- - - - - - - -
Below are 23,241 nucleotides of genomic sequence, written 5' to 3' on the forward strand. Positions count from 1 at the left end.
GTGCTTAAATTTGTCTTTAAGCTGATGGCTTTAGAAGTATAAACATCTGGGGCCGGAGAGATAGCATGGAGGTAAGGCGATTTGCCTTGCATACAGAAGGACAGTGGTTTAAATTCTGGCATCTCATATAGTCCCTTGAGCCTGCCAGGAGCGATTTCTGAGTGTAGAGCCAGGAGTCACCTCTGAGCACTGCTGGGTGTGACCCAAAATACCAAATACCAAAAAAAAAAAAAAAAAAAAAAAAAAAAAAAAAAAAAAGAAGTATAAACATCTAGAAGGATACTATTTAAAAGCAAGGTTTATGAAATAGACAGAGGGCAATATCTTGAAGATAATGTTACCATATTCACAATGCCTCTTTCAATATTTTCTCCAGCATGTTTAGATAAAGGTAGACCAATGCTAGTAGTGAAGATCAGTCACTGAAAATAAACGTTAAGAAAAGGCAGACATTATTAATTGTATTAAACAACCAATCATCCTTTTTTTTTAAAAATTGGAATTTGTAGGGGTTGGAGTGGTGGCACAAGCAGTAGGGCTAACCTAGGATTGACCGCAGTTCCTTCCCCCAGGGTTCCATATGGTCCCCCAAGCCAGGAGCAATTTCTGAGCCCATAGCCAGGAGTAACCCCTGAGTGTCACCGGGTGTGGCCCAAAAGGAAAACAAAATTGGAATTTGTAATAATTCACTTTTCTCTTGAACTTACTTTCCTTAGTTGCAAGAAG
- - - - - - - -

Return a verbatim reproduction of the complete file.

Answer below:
Below are 23,241 nucleotides of genomic sequence, written 5' to 3' on the forward strand. Positions count from 1 at the left end.
GTGCTTAAATTTGTCTTTAAGCTGATGGCTTTAGAAGTATAAACATCTGGGGCCGGAGAGATAGCATGGAGGTAAGGCGATTTGCCTTGCATACAGAAGGACAGTGGTTTAAATTCTGGCATCTCATATAGTCCCTTGAGCCTGCCAGGAGCGATTTCTGAGTGTAGAGCCAGGAGTCACCTCTGAGCACTGCTGGGTGTGACCCAAAATACCAAATACCAAAAAAAAAAAAAAAAAAAAAAAAAAAAAAAAAAAAAAGAAGTATAAACATCTAGAAGGATACTATTTAAAAGCAAGGTTTATGAAATAGACAGAGGGCAATATCTTGAAGATAATGTTACCATATTCACAATGCCTCTTTCAATATTTTCTCCAGCATGTTTAGATAAAGGTAGACCAATGCTAGTAGTGAAGATCAGTCACTGAAAATAAACGTTAAGAAAAGGCAGACATTATTAATTGTATTAAACAACCAATCATCCTTTTTTTTTAAAAATTGGAATTTGTAGGGGTTGGAGTGGTGGCACAAGCAGTAGGGCTAACCTAGGATTGACCGCAGTTCCTTCCCCCAGGGTTCCATATGGTCCCCCAAGCCAGGAGCAATTTCTGAGCCCATAGCCAGGAGTAACCCCTGAGTGTCACCGGGTGTGGCCCAAAAGGAAAACAAAATTGGAATTTGTAATAATTCACTTTTCTCTTGAACTTACTTTCCTTAGTTGCAAGAAG